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Senate recognizes extensive service of late High Chief, Aumoeualogo Te’o Fuavai

Aumoeualogo Te’o J. Fuavai in a 2018 file photo

Pago Pago, AMERICAN SAMOA — Senators on Tuesday approved a Senate Concurrent Resolution conveying condolences of the Legislature and the people of American to the children and family of the late High Chief, Aumoeualogo Te’o Fuavai, who passed away last month in Seattle, Washington.

The resolution, which now goes through the protocol of House passage, also pays tribute to Aumoeualogo’s extensive services to his family, district and the people of American Samoa.  The resolution also provides information that many in today’s younger generation don’t know about Aumoeualogo’s history of service to government.

“Aumoeualogo had a very extensive and illustrious career in the American Samoa Government, spanning over 60 years,” according to the resolution, which notes that he was first bestowed the Te’o chiefly title in 1966 and in 2012 was bestowed the Aumoeualogo title.

“His was revered and well respected as a government official with a wealth of experience,” the measure states, noting that he began working in government in 1956 at Port Administration, followed by his term as chief customs officer.

He was elected to the House in 1971 for Vaifanua District #4 for six consecutive two-year terms. “He is most known for persuading the House to create the post of Vice Speaker, and was the first holder of that post,” the measure states.

During his term in the House, he served one-term (1974-1975) as House Speaker and he “was considered by his colleagues as a one-man political party of the Legislature who led with an ‘iron hand’.”

After 12-years of service in the House, he become police commissioner under the Coleman Administration starting in 1982; followed by the Lutali Administration, as he “had garnered a reputation of being a strong leader who was not afraid to make hard decisions,” according to the resolution.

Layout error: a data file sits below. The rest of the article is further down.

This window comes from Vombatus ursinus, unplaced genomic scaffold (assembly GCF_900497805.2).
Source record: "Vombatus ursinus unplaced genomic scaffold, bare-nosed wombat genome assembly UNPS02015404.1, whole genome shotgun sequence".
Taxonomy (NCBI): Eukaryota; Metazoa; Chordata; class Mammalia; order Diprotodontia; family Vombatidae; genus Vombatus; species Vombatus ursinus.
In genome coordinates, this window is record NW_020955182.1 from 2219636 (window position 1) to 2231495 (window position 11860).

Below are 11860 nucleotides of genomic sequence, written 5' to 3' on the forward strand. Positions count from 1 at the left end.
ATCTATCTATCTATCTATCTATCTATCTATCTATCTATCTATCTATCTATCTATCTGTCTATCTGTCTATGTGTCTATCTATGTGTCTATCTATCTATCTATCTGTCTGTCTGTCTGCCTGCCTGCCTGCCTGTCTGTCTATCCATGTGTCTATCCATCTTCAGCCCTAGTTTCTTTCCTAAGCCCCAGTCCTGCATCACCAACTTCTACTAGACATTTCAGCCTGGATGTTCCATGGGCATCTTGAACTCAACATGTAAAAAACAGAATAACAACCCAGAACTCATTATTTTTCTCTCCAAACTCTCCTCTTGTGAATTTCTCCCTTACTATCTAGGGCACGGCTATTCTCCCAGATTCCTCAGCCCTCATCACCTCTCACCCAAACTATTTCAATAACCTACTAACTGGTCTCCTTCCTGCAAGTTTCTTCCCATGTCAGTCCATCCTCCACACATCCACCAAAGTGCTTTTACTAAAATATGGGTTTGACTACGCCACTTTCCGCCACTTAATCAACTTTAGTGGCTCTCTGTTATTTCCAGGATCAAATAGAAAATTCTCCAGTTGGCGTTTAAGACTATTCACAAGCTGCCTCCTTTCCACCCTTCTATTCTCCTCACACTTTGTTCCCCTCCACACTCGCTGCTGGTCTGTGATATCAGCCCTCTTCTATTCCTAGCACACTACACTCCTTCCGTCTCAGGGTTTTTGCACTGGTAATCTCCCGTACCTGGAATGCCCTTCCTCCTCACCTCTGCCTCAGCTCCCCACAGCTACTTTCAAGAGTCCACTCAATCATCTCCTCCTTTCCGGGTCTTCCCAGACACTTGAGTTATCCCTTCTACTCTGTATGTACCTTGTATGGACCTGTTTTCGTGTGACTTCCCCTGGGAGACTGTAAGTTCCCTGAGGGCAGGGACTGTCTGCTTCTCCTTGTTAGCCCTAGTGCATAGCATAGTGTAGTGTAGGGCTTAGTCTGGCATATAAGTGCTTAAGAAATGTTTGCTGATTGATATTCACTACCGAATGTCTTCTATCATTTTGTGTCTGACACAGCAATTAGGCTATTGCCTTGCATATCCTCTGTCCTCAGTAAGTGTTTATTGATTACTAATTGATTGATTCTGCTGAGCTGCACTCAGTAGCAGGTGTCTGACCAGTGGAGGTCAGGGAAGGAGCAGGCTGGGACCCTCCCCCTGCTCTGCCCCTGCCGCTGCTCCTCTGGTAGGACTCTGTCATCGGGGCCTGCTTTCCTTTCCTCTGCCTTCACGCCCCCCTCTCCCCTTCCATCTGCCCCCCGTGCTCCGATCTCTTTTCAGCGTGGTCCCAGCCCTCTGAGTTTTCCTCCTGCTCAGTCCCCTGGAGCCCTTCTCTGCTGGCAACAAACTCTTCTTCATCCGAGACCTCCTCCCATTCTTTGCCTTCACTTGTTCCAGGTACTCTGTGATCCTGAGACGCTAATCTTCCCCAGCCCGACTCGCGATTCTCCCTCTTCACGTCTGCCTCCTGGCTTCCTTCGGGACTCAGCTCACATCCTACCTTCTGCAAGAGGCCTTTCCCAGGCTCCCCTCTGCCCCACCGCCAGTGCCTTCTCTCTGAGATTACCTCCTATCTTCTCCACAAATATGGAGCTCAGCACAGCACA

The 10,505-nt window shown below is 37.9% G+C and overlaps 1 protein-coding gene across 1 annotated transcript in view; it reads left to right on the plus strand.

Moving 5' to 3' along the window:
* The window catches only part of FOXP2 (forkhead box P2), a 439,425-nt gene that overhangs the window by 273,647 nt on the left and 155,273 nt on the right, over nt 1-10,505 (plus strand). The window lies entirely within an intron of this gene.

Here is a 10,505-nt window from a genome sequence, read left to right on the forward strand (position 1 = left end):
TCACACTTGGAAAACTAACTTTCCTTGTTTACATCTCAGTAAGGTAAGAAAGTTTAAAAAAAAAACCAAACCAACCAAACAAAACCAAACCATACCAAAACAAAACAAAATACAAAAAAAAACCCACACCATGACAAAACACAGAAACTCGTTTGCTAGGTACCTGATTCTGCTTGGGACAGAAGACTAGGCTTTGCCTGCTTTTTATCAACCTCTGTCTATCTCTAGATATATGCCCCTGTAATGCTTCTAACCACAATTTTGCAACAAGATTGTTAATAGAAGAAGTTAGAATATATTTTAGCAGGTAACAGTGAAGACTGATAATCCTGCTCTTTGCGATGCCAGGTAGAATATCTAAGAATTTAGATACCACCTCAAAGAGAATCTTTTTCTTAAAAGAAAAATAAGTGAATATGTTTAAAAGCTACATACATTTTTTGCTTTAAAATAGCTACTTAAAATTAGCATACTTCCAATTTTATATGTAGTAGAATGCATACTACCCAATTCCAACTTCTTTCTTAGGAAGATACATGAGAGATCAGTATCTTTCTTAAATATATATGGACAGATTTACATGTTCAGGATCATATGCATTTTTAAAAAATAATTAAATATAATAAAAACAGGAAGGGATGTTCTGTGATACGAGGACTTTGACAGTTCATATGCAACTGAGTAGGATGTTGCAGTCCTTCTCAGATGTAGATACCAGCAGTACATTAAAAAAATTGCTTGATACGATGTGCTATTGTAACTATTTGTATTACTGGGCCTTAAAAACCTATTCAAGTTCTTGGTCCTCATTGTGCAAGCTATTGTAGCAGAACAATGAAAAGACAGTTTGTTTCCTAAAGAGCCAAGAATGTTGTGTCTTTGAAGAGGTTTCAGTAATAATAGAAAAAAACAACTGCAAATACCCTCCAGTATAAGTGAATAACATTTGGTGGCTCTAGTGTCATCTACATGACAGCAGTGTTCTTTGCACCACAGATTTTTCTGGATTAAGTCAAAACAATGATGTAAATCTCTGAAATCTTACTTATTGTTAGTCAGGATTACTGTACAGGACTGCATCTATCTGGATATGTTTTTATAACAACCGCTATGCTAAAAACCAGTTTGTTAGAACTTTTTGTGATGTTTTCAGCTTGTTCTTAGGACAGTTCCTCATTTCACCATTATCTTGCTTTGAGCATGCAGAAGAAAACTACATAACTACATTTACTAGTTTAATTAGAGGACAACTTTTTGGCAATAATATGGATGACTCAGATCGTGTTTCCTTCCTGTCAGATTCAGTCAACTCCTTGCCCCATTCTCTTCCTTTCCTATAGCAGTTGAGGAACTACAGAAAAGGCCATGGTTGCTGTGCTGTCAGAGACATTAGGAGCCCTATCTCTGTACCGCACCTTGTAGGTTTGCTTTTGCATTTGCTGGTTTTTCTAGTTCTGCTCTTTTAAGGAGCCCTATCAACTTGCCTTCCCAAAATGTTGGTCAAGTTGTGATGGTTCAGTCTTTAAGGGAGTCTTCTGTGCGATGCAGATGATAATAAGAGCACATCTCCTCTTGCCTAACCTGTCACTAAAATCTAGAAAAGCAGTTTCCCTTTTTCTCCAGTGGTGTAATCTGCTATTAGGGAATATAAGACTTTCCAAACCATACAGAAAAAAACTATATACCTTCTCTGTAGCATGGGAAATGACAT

He returned to the House in 1987 for one-term, until he was appointed Public Works director.

During the Tauese Administration, he again served as police commissioner — from 1997 to 2001. The following year, he returned to the Fono as Senator for Vaifanua from 2002 to 2005.

After several years of time off from official duty with the government, Aumoeualogo was “sought after” by the current Senate President to be a special assistant and advisor. “Aumoeualogo’s plethora of knowledge and experience has been a priceless asset to the Fono and its leaders over the last six year,” the resolution states.

Besides his government service, Aumoeualogo was a devout member of the Catholic Church. He was also a traditional leader and well-known in the territory. He was active in the community serving as president of the American Samoa Rugby Union, head of the then-Rainmaker Hotel and captain of the Aoa fautasi. He served as chairman of the American Samoa Republican Party.

In the 1998 “Golden Jubilee” of the Legislature book by Fofo I.F. Sunia, it states that during his tenure in the House, Aumoeualogo was an early supporter of the “elected governor” movement. He sponsored the resolution, which asked the Interior Department to permit the election and supported the pro “elected governor” movement to the end.

Aumoeualogo’s body returned Monday night from Honolulu and a two-day funeral service is set to begin this Sunday. The Fono resolution will be presented during the funeral service.

Before the Senate opened its session on Monday, a moment of silent was observed for Aumoeualogo, who is survived by 10 children, grandchildren and great-grandchildren.